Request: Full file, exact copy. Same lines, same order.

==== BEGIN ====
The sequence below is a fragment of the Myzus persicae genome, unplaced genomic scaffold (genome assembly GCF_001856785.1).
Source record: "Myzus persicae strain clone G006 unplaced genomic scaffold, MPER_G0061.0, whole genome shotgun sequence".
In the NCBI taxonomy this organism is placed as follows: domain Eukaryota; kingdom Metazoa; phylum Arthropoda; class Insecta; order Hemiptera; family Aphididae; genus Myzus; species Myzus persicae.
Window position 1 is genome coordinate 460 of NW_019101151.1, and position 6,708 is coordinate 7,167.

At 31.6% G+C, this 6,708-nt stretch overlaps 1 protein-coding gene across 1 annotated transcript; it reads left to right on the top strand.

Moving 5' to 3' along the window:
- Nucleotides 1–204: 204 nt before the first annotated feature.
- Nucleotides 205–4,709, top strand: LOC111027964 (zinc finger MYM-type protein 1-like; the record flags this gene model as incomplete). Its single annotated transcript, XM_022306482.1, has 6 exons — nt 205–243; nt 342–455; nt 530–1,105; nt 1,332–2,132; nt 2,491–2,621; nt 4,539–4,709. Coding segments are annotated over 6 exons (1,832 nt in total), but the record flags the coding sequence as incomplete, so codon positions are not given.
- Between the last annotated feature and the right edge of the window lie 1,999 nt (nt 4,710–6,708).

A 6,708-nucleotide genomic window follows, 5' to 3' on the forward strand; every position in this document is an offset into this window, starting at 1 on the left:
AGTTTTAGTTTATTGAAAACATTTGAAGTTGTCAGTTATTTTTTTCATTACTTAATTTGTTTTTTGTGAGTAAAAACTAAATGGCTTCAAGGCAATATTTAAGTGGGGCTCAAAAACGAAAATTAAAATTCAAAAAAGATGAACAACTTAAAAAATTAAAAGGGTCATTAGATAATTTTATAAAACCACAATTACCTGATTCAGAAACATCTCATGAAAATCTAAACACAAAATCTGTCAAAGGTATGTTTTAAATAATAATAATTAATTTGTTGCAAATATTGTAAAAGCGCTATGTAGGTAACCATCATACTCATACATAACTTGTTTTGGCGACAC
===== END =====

The sequence below is a fragment of the Myzus persicae genome, unplaced genomic scaffold (genome assembly GCF_001856785.1).
Source record: "Myzus persicae strain clone G006 unplaced genomic scaffold, MPER_G0061.0, whole genome shotgun sequence".
In the NCBI taxonomy this organism is placed as follows: domain Eukaryota; kingdom Metazoa; phylum Arthropoda; class Insecta; order Hemiptera; family Aphididae; genus Myzus; species Myzus persicae.
Window position 1 is genome coordinate 460 of NW_019101151.1, and position 6,708 is coordinate 7,167.

At 31.6% G+C, this 6,708-nt stretch overlaps 1 protein-coding gene across 1 annotated transcript; it reads left to right on the top strand.

Moving 5' to 3' along the window:
- Nucleotides 1–204: 204 nt before the first annotated feature.
- Nucleotides 205–4,709, top strand: LOC111027964 (zinc finger MYM-type protein 1-like; the record flags this gene model as incomplete). Its single annotated transcript, XM_022306482.1, has 6 exons — nt 205–243; nt 342–455; nt 530–1,105; nt 1,332–2,132; nt 2,491–2,621; nt 4,539–4,709. Coding segments are annotated over 6 exons (1,832 nt in total), but the record flags the coding sequence as incomplete, so codon positions are not given.
- Between the last annotated feature and the right edge of the window lie 1,999 nt (nt 4,710–6,708).

A 6,708-nucleotide genomic window follows, 5' to 3' on the forward strand; every position in this document is an offset into this window, starting at 1 on the left:
AGTTTTAGTTTATTGAAAACATTTGAAGTTGTCAGTTATTTTTTTCATTACTTAATTTGTTTTTTGTGAGTAAAAACTAAATGGCTTCAAGGCAATATTTAAGTGGGGCTCAAAAACGAAAATTAAAATTCAAAAAAGATGAACAACTTAAAAAATTAAAAGGGTCATTAGATAATTTTATAAAACCACAATTACCTGATTCAGAAACATCTCATGAAAATCTAAACACAAAATCTGTCAAAGGTATGTTTTAAATAATAATAATTAATTTGTTGCAAATATTGTAAAAGCGCTATGTAGGTAACCATCATACTCATACATAACTTGTTTTGGCGACAC